120 years ago today . . .
On March 1, 1892 The Chicago Tribune reported that visitors at the World’s Fair in Chicago, a monster undertaking that would be held 14 months later, would have Waukesha water to drink, furnished at one penny a glass. The President of the Waukesha Hygeia Mineral Spring Company, James E. McElroy, a Chicagoan, outlined the plan. Two months earlier Chicago had passed an ordinance giving the company the right to lay a pipeline into the city. Forty miles of eight-inch pipe would connect the company’s supply in Wisconsin to the site of the fair on the south side of Chicago. McElroy estimated the pipeline would be finished by July and that it would supply 1,000,000 gallons of spring water a day. The only restriction placed on Hygeia was that the water served at the fair had to be served, bar fashion, at a cent a glass.
112 years ago today . . .
Chicago was slammed with the worst snowstorm in 16 years with 12 inches piling up, accompanied by winds reaching 52-miles-an-hour. Just one death was reported as a result of the storm. Poor old Gustav Lundquist, who had been employed for two years by the Union traction Company, had the job of keeping the LaSalle Street tunnel clean and in good repair. He was given additional help because of the severity of the storm and at 3:30 p.m. was at the north end of the tunnel, supervising his crew while standing on the track used by north-bound trains. Seeing a train approaching, Mr. Lundquist stepped over to the south-bound track, but a train was approaching on this track, too, and “before his companions could warn him of his danger he was struck and knocked against the tunnel wall.” He was wedged so tightly that it took a half hour to release his body. All of the city’s horse teams, along with 300 sewer department workers, were called to the First Ward to clear the snow thrown on the sides of the streets by the streetcar plows and the shovels of the sidewalk cleaners. The snow was carted off to the foot of Randolph Street and the lake. State Street merchants estimated the storm had cost them a half-million dollars in sales.
100 years ago today . . .
On March 1, 1912 Chicago took delivery of its first automobile fire engine, the first of three provided for in the city’s annual budget. The roaring of the new engine “created a sensation on the streets,” according to The Tribune and “attracted a crowd to the north end of the city hall.” The engine weighed in at five tons with rear wheels that stood five feet high with spokes that were three inches thick. Built by the Nott Fire Engine Company, it had a top speed of 35-miles-an-hour. It was the first such fire engine to be built complete in the United States, one of only six in the country.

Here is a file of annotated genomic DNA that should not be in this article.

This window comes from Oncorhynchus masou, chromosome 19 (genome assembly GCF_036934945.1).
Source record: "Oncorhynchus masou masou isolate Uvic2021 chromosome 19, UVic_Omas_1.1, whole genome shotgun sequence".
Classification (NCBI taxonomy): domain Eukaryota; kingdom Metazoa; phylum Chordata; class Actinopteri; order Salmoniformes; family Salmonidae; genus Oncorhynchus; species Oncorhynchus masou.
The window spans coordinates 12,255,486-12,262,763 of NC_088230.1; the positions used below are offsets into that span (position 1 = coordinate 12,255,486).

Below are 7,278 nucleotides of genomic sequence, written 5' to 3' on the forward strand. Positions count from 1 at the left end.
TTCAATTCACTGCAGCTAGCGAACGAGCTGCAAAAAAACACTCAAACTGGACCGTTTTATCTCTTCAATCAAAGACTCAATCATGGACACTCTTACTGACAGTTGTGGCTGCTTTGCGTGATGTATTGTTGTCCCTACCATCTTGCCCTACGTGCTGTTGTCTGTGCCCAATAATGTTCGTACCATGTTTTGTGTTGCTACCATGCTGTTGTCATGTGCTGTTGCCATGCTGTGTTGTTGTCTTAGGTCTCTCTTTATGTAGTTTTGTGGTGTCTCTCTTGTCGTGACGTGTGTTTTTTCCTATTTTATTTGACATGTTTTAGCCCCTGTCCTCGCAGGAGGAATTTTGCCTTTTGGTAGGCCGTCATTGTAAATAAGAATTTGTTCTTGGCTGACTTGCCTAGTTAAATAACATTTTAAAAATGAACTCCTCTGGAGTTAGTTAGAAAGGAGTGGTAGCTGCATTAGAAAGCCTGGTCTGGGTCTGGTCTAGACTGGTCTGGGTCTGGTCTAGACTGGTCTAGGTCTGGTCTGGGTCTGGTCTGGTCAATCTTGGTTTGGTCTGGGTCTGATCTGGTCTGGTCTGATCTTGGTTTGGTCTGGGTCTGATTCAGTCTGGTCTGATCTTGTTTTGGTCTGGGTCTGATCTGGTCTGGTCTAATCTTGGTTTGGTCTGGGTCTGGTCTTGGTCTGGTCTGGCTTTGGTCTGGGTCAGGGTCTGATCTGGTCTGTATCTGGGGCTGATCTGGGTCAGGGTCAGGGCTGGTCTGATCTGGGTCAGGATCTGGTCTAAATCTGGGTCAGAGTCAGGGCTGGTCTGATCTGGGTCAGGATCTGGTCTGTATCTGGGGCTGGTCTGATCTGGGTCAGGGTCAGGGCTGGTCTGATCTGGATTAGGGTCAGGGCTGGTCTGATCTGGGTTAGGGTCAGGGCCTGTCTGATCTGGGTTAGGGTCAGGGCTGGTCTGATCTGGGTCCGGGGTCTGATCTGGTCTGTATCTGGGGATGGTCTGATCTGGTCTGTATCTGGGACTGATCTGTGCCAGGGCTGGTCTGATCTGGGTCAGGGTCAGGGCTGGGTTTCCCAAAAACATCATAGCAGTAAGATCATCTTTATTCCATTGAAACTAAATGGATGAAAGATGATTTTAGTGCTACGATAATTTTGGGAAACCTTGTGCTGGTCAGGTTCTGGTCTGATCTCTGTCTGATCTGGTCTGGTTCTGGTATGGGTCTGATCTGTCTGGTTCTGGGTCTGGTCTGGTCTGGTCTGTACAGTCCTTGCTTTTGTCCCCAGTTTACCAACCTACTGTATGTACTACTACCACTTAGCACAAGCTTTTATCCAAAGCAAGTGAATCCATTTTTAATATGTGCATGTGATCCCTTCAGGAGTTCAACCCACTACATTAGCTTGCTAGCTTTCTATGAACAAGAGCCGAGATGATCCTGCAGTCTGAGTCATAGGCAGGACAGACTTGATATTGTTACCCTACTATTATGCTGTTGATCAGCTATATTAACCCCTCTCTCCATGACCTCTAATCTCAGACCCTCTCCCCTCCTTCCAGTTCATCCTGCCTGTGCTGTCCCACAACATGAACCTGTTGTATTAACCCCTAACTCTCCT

Also on this date Marshall Field & Co. announced the acquisition of the Trude building property at the corner of Wabash and Randolph, finishing its efforts to control the entire block bounded by State, Randolph, Washington, and Wabash. The Tribune observed that the move would give to the company “the unique distinction of being the only one to occupy an entire city block, and also the largest area occupied by any strictly retail establishment in the world". This parcel became the only piece of real estate in that block that was not directly acquired by the founder of the company, Marshall Field I, who had died in 1906. The plan was to lease the building on that site until all the leases expired in 1915, then tear it down and build a new twelve-story structure at a cost of three-quarters of a million dollars. Things must have moved along quickly; the Graham, Burnham & Co. addition on the site was completed by 1914.
90 years ago today . . .
To show how far what once was the city’s finest neighborhood had fallen from grace on March 1, 1922 The Tribune reported that an opium party was interrupted the night before at 2437 Prairie Avenue, when four men and three women “were brought back from their poppy dream wanderings” by the “dope squad” of the Cottage Grove station. Mrs. Margaret Black, the landlady, and six others were arrested. All lived on Prairie and Indiana Avenues.
Also on this date it was announced that the Cubs had arrived in camp on Mr. Wrigley’s Catalina Island. The Tribune noted that “Beautiful weather greeted the newcomers and their initial drill of hi-lo and throwing served to eliminate many pounds of the superfluous flesh accumulated during the winter of inactivity.” Hack Miller, newly acquired from Oakland, “came into camp carrying enough beef to make a couple of ball players.” Only one player failed to join the club in Los Angeles for the trip to camp. Carter Elliott, an infielder, never showed. Perhaps he knew what was coming. The team finished 13 games behind the New York Giants with Carter Elliott not on the roster.
And from the more things change, the more they stay the same department, The Tribune reported on this date that “Mickey” Norris, a business agent for the Stone, Lime and Cement Teamsters’ Union, “stuck a revolver in his pocker yesterday and started out to ‘kill fourteen men.’” Norris ended up shooting three men: Michael Windle, a foreman for the White Paving Company, Joseph Doyle, Vice-President and business agent of the Ice Wagon Drivers’ Union, and John Reddington, a bartender. All three were shot at a saloon belonging to Edward Healy at 4459 W. Madison Street. “I was out to kill fourteen men I’ve got marked down,” Norris said. “I would have got them, too, if the police had let me alone.”